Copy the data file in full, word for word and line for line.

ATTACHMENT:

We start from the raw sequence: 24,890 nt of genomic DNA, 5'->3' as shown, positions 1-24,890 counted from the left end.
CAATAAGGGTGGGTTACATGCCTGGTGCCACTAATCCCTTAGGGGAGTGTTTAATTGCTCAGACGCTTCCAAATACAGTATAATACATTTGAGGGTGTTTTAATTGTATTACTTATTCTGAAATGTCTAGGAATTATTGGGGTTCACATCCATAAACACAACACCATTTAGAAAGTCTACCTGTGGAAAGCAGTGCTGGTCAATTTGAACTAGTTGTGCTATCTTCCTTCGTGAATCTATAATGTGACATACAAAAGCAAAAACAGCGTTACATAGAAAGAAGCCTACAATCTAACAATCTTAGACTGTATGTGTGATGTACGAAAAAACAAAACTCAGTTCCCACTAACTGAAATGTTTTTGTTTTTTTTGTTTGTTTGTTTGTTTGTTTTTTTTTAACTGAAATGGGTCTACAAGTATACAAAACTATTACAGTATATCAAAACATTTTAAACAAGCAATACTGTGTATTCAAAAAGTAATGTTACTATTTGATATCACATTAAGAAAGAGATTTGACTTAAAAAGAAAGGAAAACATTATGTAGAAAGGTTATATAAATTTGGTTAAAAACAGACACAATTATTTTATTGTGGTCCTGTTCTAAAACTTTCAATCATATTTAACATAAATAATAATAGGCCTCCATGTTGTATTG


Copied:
We start from the raw sequence: 24,890 nt of genomic DNA, 5'->3' as shown, positions 1-24,890 counted from the left end.
CAATAAGGGTGGGTTACATGCCTGGTGCCACTAATCCCTTAGGGGAGTGTTTAATTGCTCAGACGCTTCCAAATACAGTATAATACATTTGAGGGTGTTTTAATTGTATTACTTATTCTGAAATGTCTAGGAATTATTGGGGTTCACATCCATAAACACAACACCATTTAGAAAGTCTACCTGTGGAAAGCAGTGCTGGTCAATTTGAACTAGTTGTGCTATCTTCCTTCGTGAATCTATAATGTGACATACAAAAGCAAAAACAGCGTTACATAGAAAGAAGCCTACAATCTAACAATCTTAGACTGTATGTGTGATGTACGAAAAAACAAAACTCAGTTCCCACTAACTGAAATGTTTTTGTTTTTTTTGTTTGTTTGTTTGTTTGTTTTTTTTTAACTGAAATGGGTCTACAAGTATACAAAACTATTACAGTATATCAAAACATTTTAAACAAGCAATACTGTGTATTCAAAAAGTAATGTTACTATTTGATATCACATTAAGAAAGAGATTTGACTTAAAAAGAAAGGAAAACATTATGTAGAAAGGTTATATAAATTTGGTTAAAAACAGACACAATTATTTTATTGTGGTCCTGTTCTAAAACTTTCAATCATATTTAACATAAATAATAATAGGCCTCCATGTTGTATTG